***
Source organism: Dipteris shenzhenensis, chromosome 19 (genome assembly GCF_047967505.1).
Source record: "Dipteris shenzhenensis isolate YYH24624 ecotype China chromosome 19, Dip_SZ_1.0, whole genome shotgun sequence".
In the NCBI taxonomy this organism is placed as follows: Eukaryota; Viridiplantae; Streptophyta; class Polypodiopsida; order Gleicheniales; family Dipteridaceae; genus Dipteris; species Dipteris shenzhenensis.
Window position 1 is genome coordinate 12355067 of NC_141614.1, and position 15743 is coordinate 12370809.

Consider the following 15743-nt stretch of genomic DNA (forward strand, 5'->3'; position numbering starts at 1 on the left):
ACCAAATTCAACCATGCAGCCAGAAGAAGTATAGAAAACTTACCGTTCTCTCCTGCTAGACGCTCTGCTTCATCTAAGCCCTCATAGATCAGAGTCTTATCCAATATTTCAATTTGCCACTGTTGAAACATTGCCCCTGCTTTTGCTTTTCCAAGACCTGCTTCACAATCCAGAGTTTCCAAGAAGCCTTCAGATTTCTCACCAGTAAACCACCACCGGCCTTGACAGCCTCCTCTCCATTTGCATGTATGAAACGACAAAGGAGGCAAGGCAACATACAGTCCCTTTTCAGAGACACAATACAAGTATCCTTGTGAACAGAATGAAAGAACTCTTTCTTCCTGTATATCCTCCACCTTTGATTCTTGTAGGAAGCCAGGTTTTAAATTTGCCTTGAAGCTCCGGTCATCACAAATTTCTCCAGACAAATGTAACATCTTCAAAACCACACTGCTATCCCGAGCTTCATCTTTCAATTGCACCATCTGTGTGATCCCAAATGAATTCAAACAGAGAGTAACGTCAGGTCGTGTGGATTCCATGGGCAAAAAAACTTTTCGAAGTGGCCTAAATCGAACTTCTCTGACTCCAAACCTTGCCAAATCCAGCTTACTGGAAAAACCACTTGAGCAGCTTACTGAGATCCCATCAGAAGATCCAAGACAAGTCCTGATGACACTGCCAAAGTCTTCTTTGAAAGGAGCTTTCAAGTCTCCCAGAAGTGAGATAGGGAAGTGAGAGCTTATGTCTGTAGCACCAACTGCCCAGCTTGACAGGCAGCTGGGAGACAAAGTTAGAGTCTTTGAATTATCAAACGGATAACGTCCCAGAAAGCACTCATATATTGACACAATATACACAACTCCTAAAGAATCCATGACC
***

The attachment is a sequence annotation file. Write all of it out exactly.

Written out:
Source organism: Dipteris shenzhenensis, chromosome 19 (genome assembly GCF_047967505.1).
Source record: "Dipteris shenzhenensis isolate YYH24624 ecotype China chromosome 19, Dip_SZ_1.0, whole genome shotgun sequence".
In the NCBI taxonomy this organism is placed as follows: Eukaryota; Viridiplantae; Streptophyta; class Polypodiopsida; order Gleicheniales; family Dipteridaceae; genus Dipteris; species Dipteris shenzhenensis.
Window position 1 is genome coordinate 12355067 of NC_141614.1, and position 15743 is coordinate 12370809.

Consider the following 15743-nt stretch of genomic DNA (forward strand, 5'->3'; position numbering starts at 1 on the left):
ACCAAATTCAACCATGCAGCCAGAAGAAGTATAGAAAACTTACCGTTCTCTCCTGCTAGACGCTCTGCTTCATCTAAGCCCTCATAGATCAGAGTCTTATCCAATATTTCAATTTGCCACTGTTGAAACATTGCCCCTGCTTTTGCTTTTCCAAGACCTGCTTCACAATCCAGAGTTTCCAAGAAGCCTTCAGATTTCTCACCAGTAAACCACCACCGGCCTTGACAGCCTCCTCTCCATTTGCATGTATGAAACGACAAAGGAGGCAAGGCAACATACAGTCCCTTTTCAGAGACACAATACAAGTATCCTTGTGAACAGAATGAAAGAACTCTTTCTTCCTGTATATCCTCCACCTTTGATTCTTGTAGGAAGCCAGGTTTTAAATTTGCCTTGAAGCTCCGGTCATCACAAATTTCTCCAGACAAATGTAACATCTTCAAAACCACACTGCTATCCCGAGCTTCATCTTTCAATTGCACCATCTGTGTGATCCCAAATGAATTCAAACAGAGAGTAACGTCAGGTCGTGTGGATTCCATGGGCAAAAAAACTTTTCGAAGTGGCCTAAATCGAACTTCTCTGACTCCAAACCTTGCCAAATCCAGCTTACTGGAAAAACCACTTGAGCAGCTTACTGAGATCCCATCAGAAGATCCAAGACAAGTCCTGATGACACTGCCAAAGTCTTCTTTGAAAGGAGCTTTCAAGTCTCCCAGAAGTGAGATAGGGAAGTGAGAGCTTATGTCTGTAGCACCAACTGCCCAGCTTGACAGGCAGCTGGGAGACAAAGTTAGAGTCTTTGAATTATCAAACGGATAACGTCCCAGAAAGCACTCATATATTGACACAATATACACAACTCCTAAAGAATCCATGACC